Mr. Wilson, a good-natured but extremely fidgety and cautious old gentleman, ambled up and down the room, appearing, as John Bunyan hath it, much tumbled up and down in his mind, and divided between his wish to help George, and a certain confused notion of maintaining law and order: so, as he shambled about, he delivered himself as follows:
Well, George, I spose you re running awayleaving your lawful master, George(I dont wonder at it)at the same time, I m sorry, George,yes, decidedlyI think I must say that, Georgeit s my duty to tell you so.
Why, George, nonoit wont do; this way of talking is wickedunscriptural. George, you ve got a hard masterin fact, he iswell he conducts himself reprehensiblyI cant pretend to defend him. But you know how the angel commanded Hagar to return to her mistress, and submit herself under her hand; and the apostle sent back Onesimus to his master.
Dont quote Bible at me that way, Mr. Wilson, said George, with a flashing eye, dont! for my wife is a Christian, and I mean to be, if ever I get to where I can; but to quote Bible to a fellow in my circumstances, is enough to make him give it up altogether. I appeal to God Almighty;I m willing to go with the case to Him, and ask Him if I do wrong to seek my freedom.
These feelings are quite natural, George, said the good-natured man, blowing his nose. Yes, they re natural, but it is my duty not to encourage em in you. Yes, my boy, I m sorry for you, now; it s a bad casevery bad; but the apostle says, Let every one abide in the condition in which he is called. We must all submit to the indications of Providence, George,dont you see?
I wonder, Mr. Wilson, if the Indians should come and take you a prisoner away from your wife and children, and want to keep you all your life hoeing corn for them, if you d think it your duty to abide in the condition in which you were called. I rather think that you d think the first stray horse you could find an indication of Providenceshould nt you?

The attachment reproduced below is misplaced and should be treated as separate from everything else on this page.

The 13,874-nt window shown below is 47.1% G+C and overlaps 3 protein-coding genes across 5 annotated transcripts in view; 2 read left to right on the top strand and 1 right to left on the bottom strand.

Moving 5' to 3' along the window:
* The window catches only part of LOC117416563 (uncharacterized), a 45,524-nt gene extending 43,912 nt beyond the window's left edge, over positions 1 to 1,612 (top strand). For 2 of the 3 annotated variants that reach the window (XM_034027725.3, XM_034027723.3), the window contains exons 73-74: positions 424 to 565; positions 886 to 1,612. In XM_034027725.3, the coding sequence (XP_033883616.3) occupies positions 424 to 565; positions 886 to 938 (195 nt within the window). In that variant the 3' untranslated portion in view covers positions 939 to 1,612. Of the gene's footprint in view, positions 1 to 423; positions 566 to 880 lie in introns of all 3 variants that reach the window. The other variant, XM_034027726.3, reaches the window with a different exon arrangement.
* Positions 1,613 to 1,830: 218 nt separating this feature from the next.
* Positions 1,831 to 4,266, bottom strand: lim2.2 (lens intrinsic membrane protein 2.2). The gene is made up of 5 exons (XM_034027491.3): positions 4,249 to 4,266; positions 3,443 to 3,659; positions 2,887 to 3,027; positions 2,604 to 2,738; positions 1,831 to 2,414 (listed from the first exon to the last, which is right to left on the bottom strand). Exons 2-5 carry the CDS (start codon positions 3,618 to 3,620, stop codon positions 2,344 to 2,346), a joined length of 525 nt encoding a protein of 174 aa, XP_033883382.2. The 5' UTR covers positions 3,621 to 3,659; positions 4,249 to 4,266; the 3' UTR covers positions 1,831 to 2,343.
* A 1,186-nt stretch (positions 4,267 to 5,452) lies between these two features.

The little old gentleman stared with both eyes at this illustration of the case; but, though not much of a reasoner, he had the sense in which some logicians on this particular subject do not excel,that of saying nothing, where nothing could be said. So, as he stood carefully stroking his umbrella, and folding and patting down all the creases in it, he proceeded on with his exhortations in a general way.
You see, George, you know, now, I always have stood your friend; and whatever I ve said, I ve said for your good. Now, here, it seems to me, you re running an awful risk. You cant hope to carry it out. If you re taken, it will be worse with you than ever; they ll only abuse you, and half kill you, and sell you down river.
Mr. Wilson, I know all this, said George. I do run a risk, but he threw open his overcoat, and showed two pistols and a bowie-knife. There! he said, I m ready for em! Down south I never will go. No! if it comes to that, I can earn myself at least six feet of free soil,the first and last I shall ever own in Kentucky!